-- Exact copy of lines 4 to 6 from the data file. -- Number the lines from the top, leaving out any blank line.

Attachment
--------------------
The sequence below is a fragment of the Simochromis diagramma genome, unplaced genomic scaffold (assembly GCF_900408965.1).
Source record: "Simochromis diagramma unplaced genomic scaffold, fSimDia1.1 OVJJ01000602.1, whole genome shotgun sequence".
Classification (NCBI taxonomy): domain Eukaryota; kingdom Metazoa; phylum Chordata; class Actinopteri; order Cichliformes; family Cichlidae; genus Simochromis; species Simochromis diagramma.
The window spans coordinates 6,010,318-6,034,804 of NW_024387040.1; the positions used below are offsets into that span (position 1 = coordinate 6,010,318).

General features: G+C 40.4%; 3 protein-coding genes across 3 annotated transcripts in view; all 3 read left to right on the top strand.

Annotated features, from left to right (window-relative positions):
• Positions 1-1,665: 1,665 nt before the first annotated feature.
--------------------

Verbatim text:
The window spans coordinates 6,010,318-6,034,804 of NW_024387040.1; the positions used below are offsets into that span (position 1 = coordinate 6,010,318).

General features: G+C 40.4%; 3 protein-coding genes across 3 annotated transcripts in view; all 3 read left to right on the top strand.

Annotated features, from left to right (window-relative positions):